The Bigger Picture: What’s in a Name?

Written by The Bigger Picture

biggerpictureEvery weekend, I sit with my laptop sifting through the remnants of the week gone by.  This is normally scramble time, as I frantically attempt to come up with enough threads to stitch an article together.  Yet, as I sit here today, the subject is obvious.  I have not yet explained the meaning of this column’s title, The Bigger Picture.

So what is this “bigger picture” and how does it relate to movies?  Aside from the obvious fact that movies are perhaps the literal definition of a big picture, I chose the title of this column for the numerous possible interpretations it holds.

The first reason is in relation to the historical meaning that movies take in our lives.  Hindsight, as they say, is 20/20.  Obviously, this means that the solutions to problems are easily seen once they have already been implemented.  However, there is another meaning to this expression, and it lies within your schooling.

History is taught so that we may learn from past failures and triumphs, and apply them to the challenges of our present and future.  It is the ultimate solution for worldly problems, yet society never seems to actually learn from it.  Moviemakers are much the same.

Think for a minute about the previous year’s films.  What would you say is the ratio of great films to poor ones?  What about merely solid films to poor ones?  It’s hard to come up with a definite answer, but I can guarantee that the answer is embarrassingly skewed.  The reason for this is that we have a case in which art is being dealt with as a business.  When your only focus is to make money, you are effectively putting up a screen that often sifts out the great works of art and keeps them from the audience.  Time and time again, studios have meddled with films, chopping them up to a point in which they make little artistic sense.  Later, they release the Director’s Cut, and finally audiences are able to see the artist’s true intentions.  This trend is very evident in the careers of Ridley Scott and Sergio Leone.  How many cuts of Blade Runner have there been?

Therefore, the point of this column is to discuss the films that impact our lives and have a lasting impact on us.  It is also meant as a study of what it is about these films that is so successful, and why we react so strongly to them.

The second meaning behind The Bigger Picture is a more personal one.  As I have mentioned in previous articles, I am a filmmaker.  I didn’t always realize this, though from a young age I would make home movies with my action figures and a borrowed video camera.  It wasn’t until I was in college that I began to see my calling.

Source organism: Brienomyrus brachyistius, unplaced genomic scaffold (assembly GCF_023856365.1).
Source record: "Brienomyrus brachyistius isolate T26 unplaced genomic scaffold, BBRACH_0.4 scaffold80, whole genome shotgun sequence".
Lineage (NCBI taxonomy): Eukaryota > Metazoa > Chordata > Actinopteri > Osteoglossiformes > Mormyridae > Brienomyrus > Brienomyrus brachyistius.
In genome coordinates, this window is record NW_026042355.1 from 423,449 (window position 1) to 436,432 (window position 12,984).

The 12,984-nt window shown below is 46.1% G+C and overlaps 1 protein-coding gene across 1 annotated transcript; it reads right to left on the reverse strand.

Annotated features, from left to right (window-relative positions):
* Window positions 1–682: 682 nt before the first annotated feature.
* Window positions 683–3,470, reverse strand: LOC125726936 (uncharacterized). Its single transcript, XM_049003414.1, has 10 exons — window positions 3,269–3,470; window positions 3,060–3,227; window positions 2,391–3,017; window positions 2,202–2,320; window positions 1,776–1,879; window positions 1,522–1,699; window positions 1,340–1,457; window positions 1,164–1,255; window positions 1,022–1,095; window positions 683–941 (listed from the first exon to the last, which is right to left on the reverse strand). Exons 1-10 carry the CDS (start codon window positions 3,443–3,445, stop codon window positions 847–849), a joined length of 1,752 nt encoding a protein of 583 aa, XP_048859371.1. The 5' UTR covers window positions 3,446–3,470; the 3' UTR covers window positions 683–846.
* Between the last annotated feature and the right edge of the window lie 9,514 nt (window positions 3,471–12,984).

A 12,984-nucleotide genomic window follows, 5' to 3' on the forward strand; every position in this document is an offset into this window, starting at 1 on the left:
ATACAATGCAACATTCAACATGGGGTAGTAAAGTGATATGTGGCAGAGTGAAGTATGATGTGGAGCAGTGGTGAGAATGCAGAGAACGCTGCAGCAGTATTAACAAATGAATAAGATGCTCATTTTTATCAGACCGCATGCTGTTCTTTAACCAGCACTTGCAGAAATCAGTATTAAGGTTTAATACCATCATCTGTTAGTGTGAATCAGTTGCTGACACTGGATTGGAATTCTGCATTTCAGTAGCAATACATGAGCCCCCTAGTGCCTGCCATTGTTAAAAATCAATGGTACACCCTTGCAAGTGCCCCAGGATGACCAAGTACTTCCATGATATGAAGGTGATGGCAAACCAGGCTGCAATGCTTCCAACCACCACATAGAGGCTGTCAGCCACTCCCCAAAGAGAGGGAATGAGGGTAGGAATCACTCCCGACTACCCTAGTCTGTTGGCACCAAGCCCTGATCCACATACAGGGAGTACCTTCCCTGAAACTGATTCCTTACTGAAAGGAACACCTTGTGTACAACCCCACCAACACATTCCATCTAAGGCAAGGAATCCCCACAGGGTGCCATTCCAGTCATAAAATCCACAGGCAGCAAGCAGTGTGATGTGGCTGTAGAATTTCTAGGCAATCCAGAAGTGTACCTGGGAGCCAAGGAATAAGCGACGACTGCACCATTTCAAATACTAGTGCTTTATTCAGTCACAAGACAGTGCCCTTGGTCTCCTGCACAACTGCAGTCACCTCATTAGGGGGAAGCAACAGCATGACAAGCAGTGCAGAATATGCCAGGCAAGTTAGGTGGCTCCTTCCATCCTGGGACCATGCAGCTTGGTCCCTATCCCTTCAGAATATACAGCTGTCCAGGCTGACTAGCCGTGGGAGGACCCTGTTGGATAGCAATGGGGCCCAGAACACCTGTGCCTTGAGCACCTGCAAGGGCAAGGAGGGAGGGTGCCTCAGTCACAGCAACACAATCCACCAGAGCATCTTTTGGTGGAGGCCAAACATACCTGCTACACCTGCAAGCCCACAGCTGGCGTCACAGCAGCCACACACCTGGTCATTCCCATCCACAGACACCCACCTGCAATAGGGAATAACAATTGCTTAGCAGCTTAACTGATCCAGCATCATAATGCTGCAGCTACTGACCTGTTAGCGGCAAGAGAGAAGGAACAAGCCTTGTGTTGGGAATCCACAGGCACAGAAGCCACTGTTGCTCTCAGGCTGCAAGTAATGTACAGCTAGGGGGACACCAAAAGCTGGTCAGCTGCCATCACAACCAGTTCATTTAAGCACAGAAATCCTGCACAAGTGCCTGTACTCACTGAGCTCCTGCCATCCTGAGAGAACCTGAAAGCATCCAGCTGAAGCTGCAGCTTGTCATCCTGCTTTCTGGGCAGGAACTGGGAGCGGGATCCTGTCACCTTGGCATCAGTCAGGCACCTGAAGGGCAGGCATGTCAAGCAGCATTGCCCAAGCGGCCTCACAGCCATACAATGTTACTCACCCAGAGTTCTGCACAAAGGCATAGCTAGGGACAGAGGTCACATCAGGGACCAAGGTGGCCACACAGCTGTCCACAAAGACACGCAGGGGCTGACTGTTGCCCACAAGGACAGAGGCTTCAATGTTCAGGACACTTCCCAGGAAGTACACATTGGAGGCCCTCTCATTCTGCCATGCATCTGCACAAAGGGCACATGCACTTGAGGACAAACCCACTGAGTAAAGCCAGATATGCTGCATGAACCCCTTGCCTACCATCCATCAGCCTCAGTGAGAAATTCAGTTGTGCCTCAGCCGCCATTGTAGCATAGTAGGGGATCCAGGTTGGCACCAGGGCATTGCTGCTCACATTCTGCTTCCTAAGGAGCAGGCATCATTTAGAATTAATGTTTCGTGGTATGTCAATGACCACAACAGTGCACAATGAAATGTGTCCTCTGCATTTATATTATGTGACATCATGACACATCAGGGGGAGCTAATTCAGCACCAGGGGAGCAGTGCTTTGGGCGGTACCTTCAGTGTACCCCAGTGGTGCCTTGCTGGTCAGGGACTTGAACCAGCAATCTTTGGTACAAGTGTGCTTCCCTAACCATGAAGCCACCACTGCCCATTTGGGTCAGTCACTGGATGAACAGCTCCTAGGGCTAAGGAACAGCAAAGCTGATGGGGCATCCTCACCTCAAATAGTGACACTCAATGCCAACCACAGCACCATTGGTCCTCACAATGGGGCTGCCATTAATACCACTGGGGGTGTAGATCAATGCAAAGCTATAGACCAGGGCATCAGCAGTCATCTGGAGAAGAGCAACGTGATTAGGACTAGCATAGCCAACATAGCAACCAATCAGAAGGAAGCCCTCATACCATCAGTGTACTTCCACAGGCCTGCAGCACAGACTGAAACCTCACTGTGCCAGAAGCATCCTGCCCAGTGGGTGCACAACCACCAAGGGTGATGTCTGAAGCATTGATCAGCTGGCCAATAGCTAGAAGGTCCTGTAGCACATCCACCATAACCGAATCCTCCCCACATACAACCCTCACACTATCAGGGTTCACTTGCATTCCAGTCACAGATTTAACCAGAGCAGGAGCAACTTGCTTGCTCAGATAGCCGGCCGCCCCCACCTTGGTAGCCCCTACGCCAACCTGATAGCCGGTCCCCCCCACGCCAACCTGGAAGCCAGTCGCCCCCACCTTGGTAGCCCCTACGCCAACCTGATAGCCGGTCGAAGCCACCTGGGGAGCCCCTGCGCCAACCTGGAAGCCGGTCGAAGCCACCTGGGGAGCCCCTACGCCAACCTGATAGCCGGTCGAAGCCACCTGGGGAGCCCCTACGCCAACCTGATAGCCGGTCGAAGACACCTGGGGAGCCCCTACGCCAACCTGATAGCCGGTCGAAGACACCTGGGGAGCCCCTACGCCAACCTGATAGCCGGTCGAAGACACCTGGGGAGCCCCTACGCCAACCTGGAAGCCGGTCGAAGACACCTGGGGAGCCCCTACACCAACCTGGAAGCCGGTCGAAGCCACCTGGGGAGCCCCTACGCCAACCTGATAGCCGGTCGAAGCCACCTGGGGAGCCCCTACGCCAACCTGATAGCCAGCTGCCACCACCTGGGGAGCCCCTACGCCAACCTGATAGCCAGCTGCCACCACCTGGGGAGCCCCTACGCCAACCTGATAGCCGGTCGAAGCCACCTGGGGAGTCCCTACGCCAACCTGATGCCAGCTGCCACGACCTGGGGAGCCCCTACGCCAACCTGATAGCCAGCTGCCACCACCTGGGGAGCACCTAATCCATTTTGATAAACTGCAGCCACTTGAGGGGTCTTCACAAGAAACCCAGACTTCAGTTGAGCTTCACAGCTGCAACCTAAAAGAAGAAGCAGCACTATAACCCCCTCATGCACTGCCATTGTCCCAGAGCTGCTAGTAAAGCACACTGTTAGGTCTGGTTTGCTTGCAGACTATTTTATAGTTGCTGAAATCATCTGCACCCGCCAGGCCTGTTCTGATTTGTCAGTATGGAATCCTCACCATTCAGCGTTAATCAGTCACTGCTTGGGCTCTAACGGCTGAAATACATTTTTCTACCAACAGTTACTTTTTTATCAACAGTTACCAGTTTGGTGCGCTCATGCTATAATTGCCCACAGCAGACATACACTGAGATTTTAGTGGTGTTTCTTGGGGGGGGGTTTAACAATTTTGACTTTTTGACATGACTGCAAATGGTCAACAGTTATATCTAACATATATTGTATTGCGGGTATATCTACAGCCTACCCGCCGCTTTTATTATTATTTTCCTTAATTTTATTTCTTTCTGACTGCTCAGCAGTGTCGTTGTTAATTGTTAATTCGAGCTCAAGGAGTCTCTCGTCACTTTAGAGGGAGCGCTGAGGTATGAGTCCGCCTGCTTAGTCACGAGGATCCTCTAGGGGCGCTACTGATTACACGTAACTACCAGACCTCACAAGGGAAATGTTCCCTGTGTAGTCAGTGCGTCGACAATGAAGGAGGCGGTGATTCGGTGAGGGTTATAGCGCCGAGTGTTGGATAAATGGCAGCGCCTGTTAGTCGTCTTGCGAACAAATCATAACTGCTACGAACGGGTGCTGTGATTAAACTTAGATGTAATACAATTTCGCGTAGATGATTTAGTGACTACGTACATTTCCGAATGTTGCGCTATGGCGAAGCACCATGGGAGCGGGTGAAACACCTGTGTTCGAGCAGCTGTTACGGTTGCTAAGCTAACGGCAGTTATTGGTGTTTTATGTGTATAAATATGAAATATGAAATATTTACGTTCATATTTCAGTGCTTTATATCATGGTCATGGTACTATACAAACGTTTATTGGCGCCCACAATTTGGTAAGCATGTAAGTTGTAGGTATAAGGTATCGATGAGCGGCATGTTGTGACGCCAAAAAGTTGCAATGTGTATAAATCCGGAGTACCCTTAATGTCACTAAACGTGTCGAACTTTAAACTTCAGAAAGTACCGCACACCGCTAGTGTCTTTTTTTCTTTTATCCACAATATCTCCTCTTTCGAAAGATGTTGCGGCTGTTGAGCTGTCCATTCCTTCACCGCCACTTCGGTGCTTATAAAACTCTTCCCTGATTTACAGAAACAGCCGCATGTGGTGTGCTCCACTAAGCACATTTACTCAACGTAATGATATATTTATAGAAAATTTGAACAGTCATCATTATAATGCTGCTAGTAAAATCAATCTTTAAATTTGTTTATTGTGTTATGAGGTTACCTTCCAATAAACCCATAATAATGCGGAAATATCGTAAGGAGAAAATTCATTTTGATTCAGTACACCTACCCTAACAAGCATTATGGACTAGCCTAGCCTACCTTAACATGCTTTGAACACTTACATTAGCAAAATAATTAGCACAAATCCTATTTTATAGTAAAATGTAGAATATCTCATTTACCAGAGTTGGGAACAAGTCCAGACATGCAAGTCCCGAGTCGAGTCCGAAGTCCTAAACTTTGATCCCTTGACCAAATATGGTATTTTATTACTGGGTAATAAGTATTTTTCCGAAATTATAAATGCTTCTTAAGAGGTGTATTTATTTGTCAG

I had an opportunity to take a documentary class in which students travel to a foreign country, find a story, and document it with a camera.  So off I went to the Czech Republic, camera in hand, to realize what I would later see as the formative experience of my young life.  I saw many things that, while in also in existence in the US, were easier to see through the eyes of the foreign visitor.  I saw towns built among the pipes of a chemical plant, half the homes razed.  I walked past a junkie as he injected heroin into his veins, then sat and attempted to converse with him in what little Czech I knew.

Then, upon return from Europe, we all split into different groups to work on projects to represent our trip.  My project was an Audio/Visual show, where I had to hire a musician and piece together a story about the people and places we encountered.  This project engaged my mind in a way no other academia ever had.  Until this point, I was searching for something to hold my attention, a project that I could wrap both my brain and my heart around.

That was it.  I then knew what I wanted to do.  This is The Bigger Picture in its most metaphorical sense.  When a filmmaker has a really great project, he knows because his entire existence is shrouded within the cocoon of said endeavor.  His vision is that of a far bigger picture than most people are able to see, as the narcissism of daily life is thus replaced with the concerns of an entire world.

Yet, when a project is complete, he knows that something is missing.  This is the hardest part of seeing the big picture.  The frustrating search for a new project begins, and the narrow, incomplete vision of daily life takes over once again.

We all must strive to see The Bigger Picture, even if we never find it.  For some, it is the search for one’s true calling in life.  For others, it is in finding that perfect life partner.  No matter the calling, the crash back down to earth must come upon completion.  Therefore, we must never forget to return to the search and keep with it.  Filmmakers must constantly be looking to find the project that fits into the jigsaw puzzle of their existence.